Over the years the recordings at Carnegie Hall have come out on a variety of albums and they are also included on the ‘Charlie Parker With Strings – The Master Takes’ on Verve records.

If you’ve not heard these recordings then your life is incomplete…it’s that simple.

Buy Charlie Parker With Strings: The Master Takes here.

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10 Comments

10 Comments

  1. Lois

    September 16, 2014 at 11:17 pm

    I THOUGHT “LAURA” WAS ON THAT LP–AM I MISTAKEN?

    • Harvey Kasser

      June 26, 2015 at 2:21 am

      Scroll down on the album list and you’ll find Laura

  2. Shaolin

    October 28, 2014 at 6:53 am

    > Charlie Parker With Strings was originally released as two albums on Clef and they are among the most beautiful jazz recordings ever made. Before the album came out, Mercury, who released Clef’s recordings, issued a string of shellac 78rpm records

    Precisely speaking, it’s not correct. “Charlie Parker with Strings” (MG C-101/501) and “with Strings No.2” (MG C-509) was initially released from Mercury Records, as well as 78 rpm binder albums (C-101/501, C-509) and separate 78 rpm releases. Mercury stopped distributing Norman Granz recording in July 1953, then Mr. Granz started releasing them under Clef label since August 1953 (although the word “Clef Series” was already used in Mercury era).

    • norman Paulk

      January 9, 2015 at 8:07 pm

      I have the first album with the three Mercury records C 319-324. Wonderful condition.

  3. Rick Margitza

    October 29, 2014 at 11:36 am

    I have a slight correction regarding the Carnegie hall concert. The cellist is listed as Bill Rundy. His correct name is Bill Bandy. I know this because he was my grandfather. Unfortunately, his name also doesn’t appear on the original studio recording track list as he was a last minute replacemt for the cellist who was sick.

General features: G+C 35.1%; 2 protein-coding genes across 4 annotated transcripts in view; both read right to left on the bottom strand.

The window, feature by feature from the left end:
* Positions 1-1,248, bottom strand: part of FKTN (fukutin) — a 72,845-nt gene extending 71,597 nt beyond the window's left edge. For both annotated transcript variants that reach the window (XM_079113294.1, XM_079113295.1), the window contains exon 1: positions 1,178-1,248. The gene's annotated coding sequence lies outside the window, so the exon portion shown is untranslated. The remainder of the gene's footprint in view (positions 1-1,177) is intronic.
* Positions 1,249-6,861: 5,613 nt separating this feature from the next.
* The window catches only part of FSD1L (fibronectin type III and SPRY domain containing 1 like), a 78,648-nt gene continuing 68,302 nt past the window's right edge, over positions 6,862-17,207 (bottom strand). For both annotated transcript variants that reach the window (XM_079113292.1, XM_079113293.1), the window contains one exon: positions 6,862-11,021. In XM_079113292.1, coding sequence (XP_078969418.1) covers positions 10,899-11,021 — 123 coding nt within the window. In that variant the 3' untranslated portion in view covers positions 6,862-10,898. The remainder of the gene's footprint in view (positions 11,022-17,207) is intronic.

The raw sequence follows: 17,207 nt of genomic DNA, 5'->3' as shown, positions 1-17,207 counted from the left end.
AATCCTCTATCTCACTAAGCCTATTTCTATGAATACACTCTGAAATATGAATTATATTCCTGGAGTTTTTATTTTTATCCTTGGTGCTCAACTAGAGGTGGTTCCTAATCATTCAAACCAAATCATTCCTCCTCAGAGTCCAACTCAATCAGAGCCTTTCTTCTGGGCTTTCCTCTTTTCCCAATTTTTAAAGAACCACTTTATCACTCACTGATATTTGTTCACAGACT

• Paul Penta

      November 2, 2014 at 11:15 pm

      Rick ….. I,work on the American Queen with Ross as bandleader. I have always enjoyed his stories abouf all the musicians in his family. This is the first I’ve heard about one not named “Margitza”. Just for the record, Ross has become one of my best friends and a true treasure with whom to work.

      Paul Penta

  4. Derwyn Holder

    October 30, 2014 at 5:39 pm

    Mitch Miller played English Horn not French Horn, quite nicely actually.

    • Harvey Kasser

      June 26, 2015 at 2:26 am

      Mich Miller……Oboe

  5. Smiler Grogan

    March 1, 2016 at 12:08 pm

    That’s a Cor Anglais (English horn) in the photo (and the cover illustration) but it sure sounds like an oboe on the recordings.

  6. Rob J

    October 11, 2016 at 3:16 pm

    An exquisite record by one of the greatest musicians in jazz,
    Charlie Parker’s life was far from elegant, but he was responsible for
    some of the most memorable tracks in the genre.
    This album is no exception. Without it, Stan Getz wouldn’t have made
    “Focus”, Art Pepper would not have found inspiration for his
    brilliant “Winter Moon”.

    “April In Paris” is sheer beauty. Even Sinatra would have to acknowledge
    this may be the definitive version. Utterly peerless.